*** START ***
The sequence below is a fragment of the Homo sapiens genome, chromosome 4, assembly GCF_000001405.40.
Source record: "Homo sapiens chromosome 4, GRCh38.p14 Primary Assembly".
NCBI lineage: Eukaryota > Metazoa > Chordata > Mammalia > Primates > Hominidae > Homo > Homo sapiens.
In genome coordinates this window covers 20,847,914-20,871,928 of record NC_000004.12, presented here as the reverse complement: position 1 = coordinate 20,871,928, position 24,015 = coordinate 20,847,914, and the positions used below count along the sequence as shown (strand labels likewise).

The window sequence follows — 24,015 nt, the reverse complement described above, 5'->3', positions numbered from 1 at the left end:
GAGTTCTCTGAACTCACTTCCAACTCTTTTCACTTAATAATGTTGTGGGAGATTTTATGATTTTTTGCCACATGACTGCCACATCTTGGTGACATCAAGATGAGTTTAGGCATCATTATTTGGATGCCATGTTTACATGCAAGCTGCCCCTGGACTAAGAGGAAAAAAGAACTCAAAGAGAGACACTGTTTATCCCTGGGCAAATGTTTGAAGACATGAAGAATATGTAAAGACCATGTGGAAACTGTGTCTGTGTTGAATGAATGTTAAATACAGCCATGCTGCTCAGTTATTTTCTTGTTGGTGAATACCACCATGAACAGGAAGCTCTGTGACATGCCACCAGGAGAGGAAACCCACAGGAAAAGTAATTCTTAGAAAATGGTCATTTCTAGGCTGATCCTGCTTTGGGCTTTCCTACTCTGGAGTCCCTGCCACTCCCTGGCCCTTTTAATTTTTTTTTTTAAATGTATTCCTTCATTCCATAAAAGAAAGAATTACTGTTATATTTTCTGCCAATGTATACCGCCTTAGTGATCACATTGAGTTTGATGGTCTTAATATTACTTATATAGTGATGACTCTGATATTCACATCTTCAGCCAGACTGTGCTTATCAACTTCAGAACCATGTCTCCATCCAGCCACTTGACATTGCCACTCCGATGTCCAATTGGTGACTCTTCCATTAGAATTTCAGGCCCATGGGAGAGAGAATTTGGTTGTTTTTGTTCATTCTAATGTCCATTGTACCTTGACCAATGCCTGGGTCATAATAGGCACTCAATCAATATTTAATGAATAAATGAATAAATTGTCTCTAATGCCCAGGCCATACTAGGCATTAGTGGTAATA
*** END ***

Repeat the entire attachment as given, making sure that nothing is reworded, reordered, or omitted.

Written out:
The sequence below is a fragment of the Homo sapiens genome, chromosome 4, assembly GCF_000001405.40.
Source record: "Homo sapiens chromosome 4, GRCh38.p14 Primary Assembly".
NCBI lineage: Eukaryota > Metazoa > Chordata > Mammalia > Primates > Hominidae > Homo > Homo sapiens.
In genome coordinates this window covers 20,847,914-20,871,928 of record NC_000004.12, presented here as the reverse complement: position 1 = coordinate 20,871,928, position 24,015 = coordinate 20,847,914, and the positions used below count along the sequence as shown (strand labels likewise).

The window sequence follows — 24,015 nt, the reverse complement described above, 5'->3', positions numbered from 1 at the left end:
GAGTTCTCTGAACTCACTTCCAACTCTTTTCACTTAATAATGTTGTGGGAGATTTTATGATTTTTTGCCACATGACTGCCACATCTTGGTGACATCAAGATGAGTTTAGGCATCATTATTTGGATGCCATGTTTACATGCAAGCTGCCCCTGGACTAAGAGGAAAAAAGAACTCAAAGAGAGACACTGTTTATCCCTGGGCAAATGTTTGAAGACATGAAGAATATGTAAAGACCATGTGGAAACTGTGTCTGTGTTGAATGAATGTTAAATACAGCCATGCTGCTCAGTTATTTTCTTGTTGGTGAATACCACCATGAACAGGAAGCTCTGTGACATGCCACCAGGAGAGGAAACCCACAGGAAAAGTAATTCTTAGAAAATGGTCATTTCTAGGCTGATCCTGCTTTGGGCTTTCCTACTCTGGAGTCCCTGCCACTCCCTGGCCCTTTTAATTTTTTTTTTTAAATGTATTCCTTCATTCCATAAAAGAAAGAATTACTGTTATATTTTCTGCCAATGTATACCGCCTTAGTGATCACATTGAGTTTGATGGTCTTAATATTACTTATATAGTGATGACTCTGATATTCACATCTTCAGCCAGACTGTGCTTATCAACTTCAGAACCATGTCTCCATCCAGCCACTTGACATTGCCACTCCGATGTCCAATTGGTGACTCTTCCATTAGAATTTCAGGCCCATGGGAGAGAGAATTTGGTTGTTTTTGTTCATTCTAATGTCCATTGTACCTTGACCAATGCCTGGGTCATAATAGGCACTCAATCAATATTTAATGAATAAATGAATAAATTGTCTCTAATGCCCAGGCCATACTAGGCATTAGTGGTAATA